Boating Safety

Keeping You Safe on the Water

This will not be the standard lecture about life jackets and alcohol. If you haven’t gotten those two items figured out yet it’s probably already too late for you!

As this section of the website grows, I will cover the more common boating safety situations that arise, but first I offer (3) basic safety tips that should be part of your personal seabag and that should accompany you every time you step on board your boat.

As many of my friends and regular visitors to this website know in addition to being a professional captain, I am also a pilot. What many don’t realize, is that while there is a lot that is different between the two; there is also much in common. I have been lucky enough to be able to take the best aspects of both and incorporate them into one.

In flying, from your first introductory flight in a Cessna 150 to your checkride in a Boeing 747, your instructors drill (2) important pieces of information into your head. "Situational Awareness" and "Aviate, Navigate, and Communicate". My father, who himself spent his life at sea, also taught me that one of the most important things to bring onboard any vessel is "Common Sense". So there you have it; my (3) answers to boating safety! We will go into them in more detail later.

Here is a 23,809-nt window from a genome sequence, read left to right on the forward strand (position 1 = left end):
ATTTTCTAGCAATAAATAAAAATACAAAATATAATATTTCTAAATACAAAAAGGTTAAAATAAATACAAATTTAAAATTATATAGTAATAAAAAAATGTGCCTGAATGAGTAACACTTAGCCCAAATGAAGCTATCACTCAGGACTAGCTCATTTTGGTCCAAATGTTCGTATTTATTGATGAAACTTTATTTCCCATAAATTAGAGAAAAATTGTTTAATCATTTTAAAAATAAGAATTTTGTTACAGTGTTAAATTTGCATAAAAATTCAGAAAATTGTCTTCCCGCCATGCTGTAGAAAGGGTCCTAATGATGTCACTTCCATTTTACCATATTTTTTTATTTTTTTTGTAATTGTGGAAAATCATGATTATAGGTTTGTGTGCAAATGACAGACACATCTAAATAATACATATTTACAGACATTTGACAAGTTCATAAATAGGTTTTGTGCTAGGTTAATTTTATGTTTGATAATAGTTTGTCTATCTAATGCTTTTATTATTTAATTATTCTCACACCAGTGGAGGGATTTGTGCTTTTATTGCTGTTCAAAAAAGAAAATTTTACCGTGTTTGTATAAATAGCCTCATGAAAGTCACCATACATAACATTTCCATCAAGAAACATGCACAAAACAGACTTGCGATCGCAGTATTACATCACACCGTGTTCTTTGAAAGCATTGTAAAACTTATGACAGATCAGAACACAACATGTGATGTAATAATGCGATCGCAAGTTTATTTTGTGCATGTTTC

Does boater education play a part? Of course, and always remember just like in sex -- "Lots is Good - More is Better". The more you have (we are talking about the education part now) the better boater you will be. Just remember that boater training and education is not a onetime thing, but an ongoing process. You should avail yourself of it any time you can and then put into practice what you have learned.

Most people would agree that there are (2) primary methods of learning; "Trial & Error" and "Study & Practice". While trial and error is a great method in learning how to ride a bike as a kid, not so much when flying or boating.

Working in the industry as I do, trial and error is not an option. I do not want to have to call "Mr. Smith" and inform him that while southbound with his 74’, $3.3M sport fisherman doing 35 knots in dense fog, I failed to allow for set and drift and just tore out the bottom of his boat on the jetty at Cold Spring Inlet.

Do you think that "Mr. Smith" will understand that it was a true learning experience for me? That I have gathered very important lessons about speed in fog and that I will apply those lessons learned to the operation of his next new boat! I just know in my heart that he will understand! The downside is, that it just doesn’t look good on your resume.

So, that leaves us with study and practice. Quite dull really, especially when compared with the trial & error type of learning, although somewhat safer and much less costly.

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